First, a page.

Alex Penk –
No one likes a hypocrite. So, when we hear that evangelical Christians in America are voting for Donald Trump in great numbers, it is easy to get pretty scornful, pretty fast.
Trump’s behaviour on the campaign trail has been appalling; he has even encouraged people at his rallies to use violence on protestors.
His policy is vacuous, many of his public comments are best characterised as insults, and while he claims to be a ‘strong Christian,’ he is a long way from demonstrating the kind of values that you would expect an evangelical to share.
So why are evangelicals voting for him? Actually, it turns out that they are not, or at least not the way you have been told.
The Evangelical Vote
First, it is true that many people who categorise themselves ‘evangelicals’ are voting for Trump. But when you look at the data, you see that many more of them are voting for a different candidate.
Take South Carolina as an example, where 33% of evangelicals voted for Trump, meaning 67% of them voted for someone who is not Trump. And when you ask those voters to say what matters most to them, Trump’s support drops to just 11% among voters who say a candidate’s values matter most.
An even bigger problem is that the data relies on self-identification.
Someone is counted as an evangelical if they say they are, but that does not distinguish between nominal and practising evangelicals.
In fact, when evangelicals are limited to those who actually hold evangelical beliefs, or say they attend church frequently, they are less likely to vote for Trump.
Values not shared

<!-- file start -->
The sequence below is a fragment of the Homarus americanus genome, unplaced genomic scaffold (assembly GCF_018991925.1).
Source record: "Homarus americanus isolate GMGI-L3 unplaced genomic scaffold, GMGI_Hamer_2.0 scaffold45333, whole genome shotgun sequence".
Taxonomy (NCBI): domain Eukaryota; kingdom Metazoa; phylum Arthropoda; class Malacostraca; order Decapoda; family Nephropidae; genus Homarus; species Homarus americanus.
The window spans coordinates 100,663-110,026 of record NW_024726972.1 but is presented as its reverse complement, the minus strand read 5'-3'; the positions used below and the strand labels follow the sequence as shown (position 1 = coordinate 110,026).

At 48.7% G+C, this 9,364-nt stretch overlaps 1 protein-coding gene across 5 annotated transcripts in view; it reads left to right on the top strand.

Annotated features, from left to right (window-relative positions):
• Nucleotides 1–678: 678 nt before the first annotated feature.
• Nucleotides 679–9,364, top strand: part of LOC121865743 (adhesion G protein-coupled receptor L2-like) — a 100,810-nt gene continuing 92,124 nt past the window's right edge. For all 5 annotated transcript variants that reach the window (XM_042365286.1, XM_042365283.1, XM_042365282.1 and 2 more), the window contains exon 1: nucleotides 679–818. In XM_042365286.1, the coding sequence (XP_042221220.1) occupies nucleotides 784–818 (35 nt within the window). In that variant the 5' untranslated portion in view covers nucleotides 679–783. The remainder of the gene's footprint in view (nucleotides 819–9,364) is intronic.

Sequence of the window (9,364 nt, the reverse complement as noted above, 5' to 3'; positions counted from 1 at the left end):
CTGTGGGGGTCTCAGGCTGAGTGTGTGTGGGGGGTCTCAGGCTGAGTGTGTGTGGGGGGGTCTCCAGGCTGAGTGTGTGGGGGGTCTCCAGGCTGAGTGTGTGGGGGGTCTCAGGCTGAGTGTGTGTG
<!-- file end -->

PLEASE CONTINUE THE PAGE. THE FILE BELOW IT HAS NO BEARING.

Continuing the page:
It is true, though, that some evangelicals, actual or nominal, are voting for Trump. One explanation is that they care more about other issues than having shared values with their candidate.
Trump has recognised a huge, and legitimate, discontent among sections of the American public who have been left behind over the last ‘forty years of hurt’ and he is exploiting it with his promise to ‘Make. America. Great. Again!’
Another, related, explanation is that Trump’s supporters are angry, that they are ready to ‘smash things,’ feeling that they have been betrayed by the Republican establishment who have taken their support for granted and ignored them.
Trump is their wrecking ball, their way to send a message to Party elites.
This shows that the relationship between values and votes is complex and imperfect. A candidate’s values matter more to some voters than others, and probably not much at all to voters who are ready to ‘smash things.’
The available choices also matter; if you do not like the other candidates, you might still vote for the guy with problematic values.
So we should not be too quick to assume hypocrisy, and we should care about a candidate’s values, because we have to rely on the character and judgment of the people who will make big decisions for the country.
While politics is often called ‘the art of compromise,’ it is good to know that many people will still vote in accordance with their values.
In fact, it is not as unusual as you have been told.
Alex Penk is Chief Executive, Maxim Institute based in Auckland.